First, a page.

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Mortgage Refinancing Boom?
With the Fed dropping interest rates and mortgage brokers dropping mortgage rates, homeowners have jumped on the opportunity to refinance their home loans.
This latest boom in refinancing happens at a time when homeowners have a lot of equity built up. Not only are they saving on mortgage payments, they’re lowering their debt, and creating new money for renovations if desired.
It’s believed many of banks will resist lowering their lending rates. Unfortunately, they could end up losing customers to mortgage brokers with their lower rate providers. Not lowering mortgage rates in the current climate seems like a very bad decision.
In a CNBC report, MBA’s Mike Fratantoni said “Given the further drop in Treasury rates this week, we expect refinance activity will increase even more until fears subside and rates stabilize.”
Mortgage Rates Plunge for Refinancing Boom. Chart courtesy of Nerdwallet.com
It might be shocking that amidst the low mortgage rates in the US the last many years, that a sudden surge in mortgage applications and refinancing could happen. Events like Bernie Sanders democrat leadership race and the Corona Virus are giving the financial markets the real jitters.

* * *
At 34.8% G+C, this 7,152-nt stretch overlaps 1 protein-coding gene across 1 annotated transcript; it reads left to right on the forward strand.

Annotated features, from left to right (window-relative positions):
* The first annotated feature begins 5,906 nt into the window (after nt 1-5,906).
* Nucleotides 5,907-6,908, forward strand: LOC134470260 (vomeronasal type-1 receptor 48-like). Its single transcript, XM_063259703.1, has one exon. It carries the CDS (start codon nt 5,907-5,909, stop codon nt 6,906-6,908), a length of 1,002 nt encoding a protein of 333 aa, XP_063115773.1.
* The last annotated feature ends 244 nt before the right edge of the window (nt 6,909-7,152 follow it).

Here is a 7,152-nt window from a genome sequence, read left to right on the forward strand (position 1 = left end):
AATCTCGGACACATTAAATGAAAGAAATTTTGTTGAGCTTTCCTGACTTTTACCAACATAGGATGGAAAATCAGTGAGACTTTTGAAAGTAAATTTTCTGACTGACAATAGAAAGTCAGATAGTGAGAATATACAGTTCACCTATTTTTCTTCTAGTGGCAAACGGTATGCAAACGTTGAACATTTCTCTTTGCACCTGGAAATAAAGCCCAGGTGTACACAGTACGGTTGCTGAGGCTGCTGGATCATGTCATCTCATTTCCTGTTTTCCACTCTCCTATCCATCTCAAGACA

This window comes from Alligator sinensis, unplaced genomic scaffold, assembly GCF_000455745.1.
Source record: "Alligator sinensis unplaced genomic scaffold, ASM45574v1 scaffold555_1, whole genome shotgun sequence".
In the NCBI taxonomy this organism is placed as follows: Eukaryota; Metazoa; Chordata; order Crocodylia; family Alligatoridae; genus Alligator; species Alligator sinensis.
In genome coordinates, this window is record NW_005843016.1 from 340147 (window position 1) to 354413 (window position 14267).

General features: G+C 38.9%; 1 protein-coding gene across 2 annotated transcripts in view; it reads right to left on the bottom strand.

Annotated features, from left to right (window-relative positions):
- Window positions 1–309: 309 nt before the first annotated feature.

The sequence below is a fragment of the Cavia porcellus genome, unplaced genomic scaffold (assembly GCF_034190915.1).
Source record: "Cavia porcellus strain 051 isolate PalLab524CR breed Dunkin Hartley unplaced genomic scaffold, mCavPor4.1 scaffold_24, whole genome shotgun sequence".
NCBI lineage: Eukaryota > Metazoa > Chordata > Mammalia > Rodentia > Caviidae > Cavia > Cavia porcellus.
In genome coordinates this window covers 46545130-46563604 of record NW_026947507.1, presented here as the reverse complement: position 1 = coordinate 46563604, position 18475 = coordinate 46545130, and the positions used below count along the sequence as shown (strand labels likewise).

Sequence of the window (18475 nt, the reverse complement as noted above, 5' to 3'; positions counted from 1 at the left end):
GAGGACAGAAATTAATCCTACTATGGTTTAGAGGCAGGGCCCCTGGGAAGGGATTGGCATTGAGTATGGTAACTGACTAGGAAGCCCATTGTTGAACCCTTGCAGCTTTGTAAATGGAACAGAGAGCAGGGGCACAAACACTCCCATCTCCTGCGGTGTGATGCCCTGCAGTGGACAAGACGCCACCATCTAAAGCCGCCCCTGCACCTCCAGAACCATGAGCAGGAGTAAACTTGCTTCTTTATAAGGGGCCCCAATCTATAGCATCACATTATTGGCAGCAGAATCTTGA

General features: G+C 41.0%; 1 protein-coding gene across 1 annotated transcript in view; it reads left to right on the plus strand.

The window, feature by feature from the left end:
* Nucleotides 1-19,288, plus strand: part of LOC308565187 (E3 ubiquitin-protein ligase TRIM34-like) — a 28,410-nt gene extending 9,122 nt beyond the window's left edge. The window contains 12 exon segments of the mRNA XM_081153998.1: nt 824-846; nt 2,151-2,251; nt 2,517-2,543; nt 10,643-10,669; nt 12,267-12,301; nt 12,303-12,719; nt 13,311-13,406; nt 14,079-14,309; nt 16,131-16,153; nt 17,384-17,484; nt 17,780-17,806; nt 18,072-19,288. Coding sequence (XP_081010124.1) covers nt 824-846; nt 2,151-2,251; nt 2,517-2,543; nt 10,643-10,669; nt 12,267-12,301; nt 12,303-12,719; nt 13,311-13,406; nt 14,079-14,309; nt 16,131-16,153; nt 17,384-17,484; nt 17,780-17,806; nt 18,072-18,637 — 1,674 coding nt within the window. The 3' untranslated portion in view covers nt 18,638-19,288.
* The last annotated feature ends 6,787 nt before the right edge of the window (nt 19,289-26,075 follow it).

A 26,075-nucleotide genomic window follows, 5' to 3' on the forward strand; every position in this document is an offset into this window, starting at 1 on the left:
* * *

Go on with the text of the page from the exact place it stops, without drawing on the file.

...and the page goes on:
Yet, due to lower rates and for other reasons, last week saw a huge number of mortgage applications and refinances according to the Mortgage Bankers Association. Applications were 41% higher than the same period last year and refinances rocketed 97% for the same period a year ago.
The Mortgage Bankers Association reported that for the week ending Feb 28, 2020, the refinance share of mortgage activity increased to 66.2% of total applications from 60.8% the previous week. The adjustable-rate mortgage (ARM) share of activity grew to 6.4% of total applications.
Could this brighten the housing market forecast for 2020? Mortgage Bankers Association also reported that mortgage refinance applications are 224% from same period last year. And applications for home loans rose 10% compared with the same period in 2019.
With the Fed cutting interest rates below 1%, market experts expect mortgage rates will soon also fall to record lows. We’ll have to wait another week to see how much lower mortgage rates drop and how the housing market is being affected. With a shortage of housing, this could only raise price pressures. A lot of homeowners are choosing to stay in their current homes. We have to guess as to what they will spend their new savings on.
Is This the Right Time to Refinance?
Like a dam bursting upon news of the lowest mortgage rates, home buyers and owners flocked to mortgage agents to sign a new deal. The drop in rates wasn’t precipitous. The average contract interest rate for 30 year fixed loan decreased just 21 points to 4.12%. Wells Fargo is offering a 30 year fixed rate loan at 4.125% and a 20 year fixed rate for 3.99%.
Yet there’s more news. Deflation right now, and lower consumer prices after the Corona Virus scare (Democrats warned that inflation would rage upward) are the order of the day. From gasoline to apartment rents, consumers are enjoying good times, if they’re employed.